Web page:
A recent blog post in HealthITSecurity lists three recent healthcare cyber attacks. It’s important to read the information and see how smaller practices are being compromised and the work they are doing to remediate, and report the incident. Remember these simple things to help protect yourself and your organization:

  1. Training, training, education, education, awareness, awareness. Ensure you and your organization integrate some type of ongoing cyber security awareness education into your operations. Articles, blog posts, an intranet, etc. Figure out a way to consistently get the word out and increase the awareness of your entire team.
  2. Remind people not to open emails that in any way seem suspicious. If it doesn’t look like something someone would say, is odd in any way, seems weird, feels weird then it likely is weird. Regardless of all the technology in place it’s possible for scam emails to still make it through.
  3. Watch the places you go on the web. Keep your web filters tight, and reconsider allowing access to social media accounts on work computers. More and more hackers are taking to Facebook, LinkedIn, etc to create scams via messenger apps and posts. We recommend if you want to allow people to do that then give them access to your isolated guest network on their mobile devices. We realize there are valid reasons for access to social media, especially for sales, marketing and research but that access can be limited and those people should be trained and updated consistently on best practices and maintaining security.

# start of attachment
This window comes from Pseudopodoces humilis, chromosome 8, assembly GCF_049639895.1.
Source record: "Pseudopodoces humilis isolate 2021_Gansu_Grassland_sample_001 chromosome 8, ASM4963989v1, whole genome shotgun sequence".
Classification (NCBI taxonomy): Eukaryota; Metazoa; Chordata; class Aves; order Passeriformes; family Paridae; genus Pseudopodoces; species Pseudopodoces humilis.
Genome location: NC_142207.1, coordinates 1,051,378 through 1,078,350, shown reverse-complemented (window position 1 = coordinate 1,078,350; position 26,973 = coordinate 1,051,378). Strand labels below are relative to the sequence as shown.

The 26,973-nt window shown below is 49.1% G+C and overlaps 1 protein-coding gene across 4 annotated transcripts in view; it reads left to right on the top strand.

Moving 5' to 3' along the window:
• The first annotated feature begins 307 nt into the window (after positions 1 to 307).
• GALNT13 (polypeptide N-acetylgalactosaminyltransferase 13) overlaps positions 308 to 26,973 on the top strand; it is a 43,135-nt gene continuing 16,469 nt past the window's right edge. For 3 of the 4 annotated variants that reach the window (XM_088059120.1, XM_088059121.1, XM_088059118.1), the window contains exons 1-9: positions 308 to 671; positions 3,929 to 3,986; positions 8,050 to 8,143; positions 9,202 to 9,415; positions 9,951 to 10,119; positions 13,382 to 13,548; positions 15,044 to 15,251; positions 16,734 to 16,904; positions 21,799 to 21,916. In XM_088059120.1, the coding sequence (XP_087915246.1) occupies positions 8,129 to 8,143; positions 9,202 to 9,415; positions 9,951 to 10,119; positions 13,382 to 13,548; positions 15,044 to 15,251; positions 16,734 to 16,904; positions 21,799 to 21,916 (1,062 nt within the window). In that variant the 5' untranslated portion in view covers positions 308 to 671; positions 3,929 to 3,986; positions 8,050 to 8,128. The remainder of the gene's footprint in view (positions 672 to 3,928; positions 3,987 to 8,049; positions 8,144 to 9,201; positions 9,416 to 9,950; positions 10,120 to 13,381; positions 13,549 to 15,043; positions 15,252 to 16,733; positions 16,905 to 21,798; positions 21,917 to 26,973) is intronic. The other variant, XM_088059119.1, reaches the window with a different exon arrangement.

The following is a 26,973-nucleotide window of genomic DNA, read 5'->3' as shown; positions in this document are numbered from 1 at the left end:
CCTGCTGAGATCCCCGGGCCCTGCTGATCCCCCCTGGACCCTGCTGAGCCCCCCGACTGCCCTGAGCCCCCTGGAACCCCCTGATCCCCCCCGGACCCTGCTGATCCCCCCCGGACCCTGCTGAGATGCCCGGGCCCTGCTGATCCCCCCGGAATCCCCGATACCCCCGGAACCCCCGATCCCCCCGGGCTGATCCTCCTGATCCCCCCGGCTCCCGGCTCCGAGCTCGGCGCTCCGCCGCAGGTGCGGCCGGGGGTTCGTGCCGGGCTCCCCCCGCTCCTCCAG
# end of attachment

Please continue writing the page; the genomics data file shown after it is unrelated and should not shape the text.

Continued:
4. DO NOT allow foreign devices on your network. This includes employee and owners personal computers and mobile devices (unless the company is securing the with the same tools) AND those of partners such as 3rd party accountants, lawyers, and other vendors. These should be isolated to using the guest network to ensure that they cannot access any corporate data. It is also important to provide some type of splash screen when accessing the guest network that protects and indemnifies your business from anything that may happen while on that network. If multiple people are on that network and have viruses, malware, etc the possibility exists for them to infect each other, which could come back to haunt you.

Security is inconvenient, but not nearly as inconvenient as the ramifications of an incident and/or breach.